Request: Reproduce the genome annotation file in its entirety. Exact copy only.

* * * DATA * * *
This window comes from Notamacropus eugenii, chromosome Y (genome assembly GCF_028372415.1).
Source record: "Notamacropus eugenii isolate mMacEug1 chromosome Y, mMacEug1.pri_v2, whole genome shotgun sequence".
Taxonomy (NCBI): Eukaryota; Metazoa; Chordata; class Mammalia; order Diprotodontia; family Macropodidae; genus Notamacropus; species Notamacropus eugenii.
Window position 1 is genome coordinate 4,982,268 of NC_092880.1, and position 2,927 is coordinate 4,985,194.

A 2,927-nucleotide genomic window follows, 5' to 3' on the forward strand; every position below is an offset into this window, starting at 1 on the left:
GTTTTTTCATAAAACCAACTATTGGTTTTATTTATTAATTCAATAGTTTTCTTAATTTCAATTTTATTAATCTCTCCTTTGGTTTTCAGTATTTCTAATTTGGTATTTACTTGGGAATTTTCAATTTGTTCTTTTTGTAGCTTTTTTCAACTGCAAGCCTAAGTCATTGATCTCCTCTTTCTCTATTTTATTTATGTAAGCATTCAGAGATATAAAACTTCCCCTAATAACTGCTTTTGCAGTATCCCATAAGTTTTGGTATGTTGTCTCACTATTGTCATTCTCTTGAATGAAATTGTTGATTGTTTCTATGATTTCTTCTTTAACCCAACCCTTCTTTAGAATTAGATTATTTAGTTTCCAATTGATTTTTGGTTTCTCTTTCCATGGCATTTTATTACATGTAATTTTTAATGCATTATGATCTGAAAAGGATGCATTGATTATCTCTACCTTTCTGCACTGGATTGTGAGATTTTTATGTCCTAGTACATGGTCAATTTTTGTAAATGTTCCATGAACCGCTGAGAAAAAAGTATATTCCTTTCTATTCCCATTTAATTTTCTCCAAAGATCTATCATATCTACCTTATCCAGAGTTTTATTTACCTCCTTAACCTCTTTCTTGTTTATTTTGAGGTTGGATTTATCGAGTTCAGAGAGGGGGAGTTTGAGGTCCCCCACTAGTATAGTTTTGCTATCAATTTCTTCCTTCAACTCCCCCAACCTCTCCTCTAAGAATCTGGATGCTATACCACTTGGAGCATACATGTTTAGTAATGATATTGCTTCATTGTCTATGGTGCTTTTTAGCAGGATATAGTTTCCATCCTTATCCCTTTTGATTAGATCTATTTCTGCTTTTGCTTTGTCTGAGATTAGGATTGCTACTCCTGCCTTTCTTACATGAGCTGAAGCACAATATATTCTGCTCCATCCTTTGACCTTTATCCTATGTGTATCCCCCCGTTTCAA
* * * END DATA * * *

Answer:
This window comes from Notamacropus eugenii, chromosome Y (genome assembly GCF_028372415.1).
Source record: "Notamacropus eugenii isolate mMacEug1 chromosome Y, mMacEug1.pri_v2, whole genome shotgun sequence".
Taxonomy (NCBI): Eukaryota; Metazoa; Chordata; class Mammalia; order Diprotodontia; family Macropodidae; genus Notamacropus; species Notamacropus eugenii.
Window position 1 is genome coordinate 4,982,268 of NC_092880.1, and position 2,927 is coordinate 4,985,194.

A 2,927-nucleotide genomic window follows, 5' to 3' on the forward strand; every position below is an offset into this window, starting at 1 on the left:
GTTTTTTCATAAAACCAACTATTGGTTTTATTTATTAATTCAATAGTTTTCTTAATTTCAATTTTATTAATCTCTCCTTTGGTTTTCAGTATTTCTAATTTGGTATTTACTTGGGAATTTTCAATTTGTTCTTTTTGTAGCTTTTTTCAACTGCAAGCCTAAGTCATTGATCTCCTCTTTCTCTATTTTATTTATGTAAGCATTCAGAGATATAAAACTTCCCCTAATAACTGCTTTTGCAGTATCCCATAAGTTTTGGTATGTTGTCTCACTATTGTCATTCTCTTGAATGAAATTGTTGATTGTTTCTATGATTTCTTCTTTAACCCAACCCTTCTTTAGAATTAGATTATTTAGTTTCCAATTGATTTTTGGTTTCTCTTTCCATGGCATTTTATTACATGTAATTTTTAATGCATTATGATCTGAAAAGGATGCATTGATTATCTCTACCTTTCTGCACTGGATTGTGAGATTTTTATGTCCTAGTACATGGTCAATTTTTGTAAATGTTCCATGAACCGCTGAGAAAAAAGTATATTCCTTTCTATTCCCATTTAATTTTCTCCAAAGATCTATCATATCTACCTTATCCAGAGTTTTATTTACCTCCTTAACCTCTTTCTTGTTTATTTTGAGGTTGGATTTATCGAGTTCAGAGAGGGGGAGTTTGAGGTCCCCCACTAGTATAGTTTTGCTATCAATTTCTTCCTTCAACTCCCCCAACCTCTCCTCTAAGAATCTGGATGCTATACCACTTGGAGCATACATGTTTAGTAATGATATTGCTTCATTGTCTATGGTGCTTTTTAGCAGGATATAGTTTCCATCCTTATCCCTTTTGATTAGATCTATTTCTGCTTTTGCTTTGTCTGAGATTAGGATTGCTACTCCTGCCTTTCTTACATGAGCTGAAGCACAATATATTCTGCTCCATCCTTTGACCTTTATCCTATGTGTATCCCCCCGTTTCAA